Historically, the month of May has always been a “lite” news month no matter what’s taking place in the oil & gas markets. We refer to it as the ‘muddle’ of the year and this May is no exception. Try as we may to keep our ears to the ground in search of promising signals of an imminent recovery, the fifth month of this year isn’t offering much consolation. And just when you thought you’d heard it all along comes ABC with their announcement of a primetime epic coming this fall called “Oil.” Leave it to ABC to give viewers their crude, formulaic version of the oil patch gone wild: the “Breaking Bad” of the Bakken. Sadly, our assumption is that this skewed soap opera won’t tip the ‘shales’ in favor of the oil industry.
Be that as it may, there are a few glimmers of hope on the horizon. Here in Houston, ground zero for the oil patch, attendance at the industry’s preeminent trade show, the annual Offshore Technology Conference (OTC), was best described as down but not out (-13% Y/Y) despite one of the biggest oil market upsets on record. That the sentiment wasn’t all doom and gloom suggests participants are prepared to grind it out with cautious optimism. While all appearances hint that we’re on the cusp of rig count trough, there’s also talk that a few E&P’s might be dipping a toe back in the water – deploying a rig or two in the proven sweet spots by the third quarter – provided crude prices continue to stabilize. And then there are the many operators who have their ‘DUCs’ (drilled but uncompleted wells) in a row just waiting for the opportune moment to put the pedal to the metal.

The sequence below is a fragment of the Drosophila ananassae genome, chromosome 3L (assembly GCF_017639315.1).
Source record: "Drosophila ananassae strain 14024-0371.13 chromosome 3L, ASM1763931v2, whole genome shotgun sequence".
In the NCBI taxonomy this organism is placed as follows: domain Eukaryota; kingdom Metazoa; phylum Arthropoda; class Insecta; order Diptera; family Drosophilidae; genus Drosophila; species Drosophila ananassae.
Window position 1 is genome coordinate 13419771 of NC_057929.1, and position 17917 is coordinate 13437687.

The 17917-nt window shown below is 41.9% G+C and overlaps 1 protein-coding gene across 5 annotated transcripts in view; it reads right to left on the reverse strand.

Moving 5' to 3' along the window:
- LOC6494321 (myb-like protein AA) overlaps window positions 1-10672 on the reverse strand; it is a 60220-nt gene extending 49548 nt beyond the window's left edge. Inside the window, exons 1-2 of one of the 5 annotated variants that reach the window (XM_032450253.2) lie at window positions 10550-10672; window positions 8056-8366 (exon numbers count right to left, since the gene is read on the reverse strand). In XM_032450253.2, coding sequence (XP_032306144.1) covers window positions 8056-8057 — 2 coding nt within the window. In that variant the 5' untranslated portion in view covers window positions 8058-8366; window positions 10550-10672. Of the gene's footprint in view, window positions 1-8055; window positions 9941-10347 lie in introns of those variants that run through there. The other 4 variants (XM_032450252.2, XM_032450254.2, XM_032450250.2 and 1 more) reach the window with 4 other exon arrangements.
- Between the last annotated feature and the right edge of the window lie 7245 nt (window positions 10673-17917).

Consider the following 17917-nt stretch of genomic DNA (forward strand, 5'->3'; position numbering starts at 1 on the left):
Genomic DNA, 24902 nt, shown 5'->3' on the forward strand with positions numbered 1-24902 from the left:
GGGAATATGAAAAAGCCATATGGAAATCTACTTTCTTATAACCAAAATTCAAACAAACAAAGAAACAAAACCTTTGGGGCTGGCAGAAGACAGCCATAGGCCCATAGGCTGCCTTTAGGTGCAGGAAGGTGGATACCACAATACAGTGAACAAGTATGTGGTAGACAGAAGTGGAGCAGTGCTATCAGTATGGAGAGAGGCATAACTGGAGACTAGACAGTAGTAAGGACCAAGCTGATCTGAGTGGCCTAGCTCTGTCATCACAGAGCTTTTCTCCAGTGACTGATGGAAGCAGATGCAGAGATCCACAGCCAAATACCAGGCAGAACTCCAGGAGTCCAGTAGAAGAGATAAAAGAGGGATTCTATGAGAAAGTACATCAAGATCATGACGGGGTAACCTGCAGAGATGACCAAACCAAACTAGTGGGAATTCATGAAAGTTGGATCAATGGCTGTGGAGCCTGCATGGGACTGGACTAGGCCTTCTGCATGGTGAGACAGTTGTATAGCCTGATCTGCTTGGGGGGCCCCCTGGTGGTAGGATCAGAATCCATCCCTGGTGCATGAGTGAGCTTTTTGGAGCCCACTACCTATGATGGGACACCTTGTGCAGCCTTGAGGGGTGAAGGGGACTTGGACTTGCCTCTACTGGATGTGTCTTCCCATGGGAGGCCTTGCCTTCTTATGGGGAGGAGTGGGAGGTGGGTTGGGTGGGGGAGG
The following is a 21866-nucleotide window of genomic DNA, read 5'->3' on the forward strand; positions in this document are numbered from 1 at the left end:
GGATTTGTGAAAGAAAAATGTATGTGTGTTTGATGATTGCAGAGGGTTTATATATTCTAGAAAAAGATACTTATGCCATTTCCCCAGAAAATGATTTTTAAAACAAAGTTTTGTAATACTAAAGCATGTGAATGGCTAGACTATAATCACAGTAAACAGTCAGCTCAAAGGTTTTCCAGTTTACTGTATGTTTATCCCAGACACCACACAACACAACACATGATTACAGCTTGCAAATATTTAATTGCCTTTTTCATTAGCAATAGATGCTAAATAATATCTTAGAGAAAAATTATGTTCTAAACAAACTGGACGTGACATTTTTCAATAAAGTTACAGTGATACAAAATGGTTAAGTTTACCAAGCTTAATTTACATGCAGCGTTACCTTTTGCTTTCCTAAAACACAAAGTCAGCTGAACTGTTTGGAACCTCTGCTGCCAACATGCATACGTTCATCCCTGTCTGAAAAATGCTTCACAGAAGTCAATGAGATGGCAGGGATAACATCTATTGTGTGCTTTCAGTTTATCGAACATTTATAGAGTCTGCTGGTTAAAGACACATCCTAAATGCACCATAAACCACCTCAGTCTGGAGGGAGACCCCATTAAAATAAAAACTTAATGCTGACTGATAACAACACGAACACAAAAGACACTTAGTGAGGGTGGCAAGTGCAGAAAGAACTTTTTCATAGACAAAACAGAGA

Looking across the current OCTG landscape, onshore permitting remains rather stagnant but that too is adopting a pattern of greater stability than we’ve witnessed in recent months. Domestic mill shipments have all but stalled while OCTG producers grapple with market uncertainty and the bearish argument that an average of 750 rigs is all that’s needed to keep U.S. oil production flat. This, coupled with the ambivalent response from OCTG importers gives no quarter to pricing. Simply put, OCTG pricing remains anemic and there doesn’t appear to be any silver bullets to reverse the current downward trajectory for the medium term. With nine months of supply on hand in March and the OPEC cartel expected to hold production steady when they meet again June 5, the best anyone can do is hold on and hope there’s no “Mayday” signal around the next bend.